Does wrestling really not matter in the WWE?

Discussion in 'General WWE' started by Stopspot, Apr 25, 2013.

  1. This is a statement that is thrown around from time to time, "wrestling doesn't matter in the WWE". But is that really the case?

    Most proponents of that statement claim that you don't need to be a good wrestler to be a main event talent, that all that is needed is a character that gets over. But isn't that just looking at half of the picture? A lot of wrestlers who are or have been at the top of the WWE keep saying that to be on the top you need to be the total package, which is described by guys like Cena, Edge and Jericho in multiple videos as including in ring ability. Whilst connecting with the crowd and being able to talk is without a shadow of a doubt important parts of a wrestlers success but you also need to be able to work good - great matches. Especially as part of the upper mid card/main event, aka as a top guy. Because you are the guys that are supposed to keep the people coming back and thus you need to be able to put on good matches, even with wrestlers worse than you.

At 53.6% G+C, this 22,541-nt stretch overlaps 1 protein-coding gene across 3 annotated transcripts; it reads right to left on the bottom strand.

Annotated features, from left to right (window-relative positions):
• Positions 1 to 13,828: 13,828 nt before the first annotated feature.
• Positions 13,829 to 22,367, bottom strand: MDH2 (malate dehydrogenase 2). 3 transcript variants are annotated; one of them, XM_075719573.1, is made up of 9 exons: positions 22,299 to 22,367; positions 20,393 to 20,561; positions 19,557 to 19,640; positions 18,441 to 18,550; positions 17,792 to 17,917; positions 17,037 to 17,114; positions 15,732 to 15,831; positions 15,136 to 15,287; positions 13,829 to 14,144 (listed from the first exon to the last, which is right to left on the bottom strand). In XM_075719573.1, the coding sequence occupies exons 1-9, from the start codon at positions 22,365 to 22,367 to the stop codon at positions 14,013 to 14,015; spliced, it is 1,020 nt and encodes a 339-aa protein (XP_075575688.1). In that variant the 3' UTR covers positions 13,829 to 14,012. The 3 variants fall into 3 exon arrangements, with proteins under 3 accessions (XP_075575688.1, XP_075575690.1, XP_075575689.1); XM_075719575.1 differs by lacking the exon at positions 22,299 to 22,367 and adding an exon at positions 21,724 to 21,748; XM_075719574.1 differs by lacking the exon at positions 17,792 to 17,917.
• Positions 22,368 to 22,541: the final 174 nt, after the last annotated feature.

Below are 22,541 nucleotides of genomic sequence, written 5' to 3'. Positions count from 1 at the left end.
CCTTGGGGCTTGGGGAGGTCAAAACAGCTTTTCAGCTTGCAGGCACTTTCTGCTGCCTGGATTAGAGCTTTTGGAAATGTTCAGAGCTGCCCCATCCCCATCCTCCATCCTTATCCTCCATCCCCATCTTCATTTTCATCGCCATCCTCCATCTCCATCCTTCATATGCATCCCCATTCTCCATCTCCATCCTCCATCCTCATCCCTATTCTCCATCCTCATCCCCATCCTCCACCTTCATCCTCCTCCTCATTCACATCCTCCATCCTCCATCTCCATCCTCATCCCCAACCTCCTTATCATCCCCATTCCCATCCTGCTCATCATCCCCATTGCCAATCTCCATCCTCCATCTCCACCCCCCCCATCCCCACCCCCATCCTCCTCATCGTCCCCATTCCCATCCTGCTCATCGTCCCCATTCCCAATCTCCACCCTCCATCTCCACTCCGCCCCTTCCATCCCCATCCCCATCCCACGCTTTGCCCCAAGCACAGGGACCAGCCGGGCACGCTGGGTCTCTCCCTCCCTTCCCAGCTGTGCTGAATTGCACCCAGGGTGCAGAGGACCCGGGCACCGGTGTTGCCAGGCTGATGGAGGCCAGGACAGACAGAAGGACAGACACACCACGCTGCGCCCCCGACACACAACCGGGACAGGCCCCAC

So why do people seem to think that to be the top dog in the WWE you don't need to be able to wrestle? Let's look at the guys who have been THE guy in the company:

    Hogan - Actually a pretty talented wrestler, not just a walking leg drop and finger point waiting to happen. His matches in Japan were really really good from a pure wrestling standpoint.
    Bret Hart - Need I say anything other than it is Bret flipping Hart?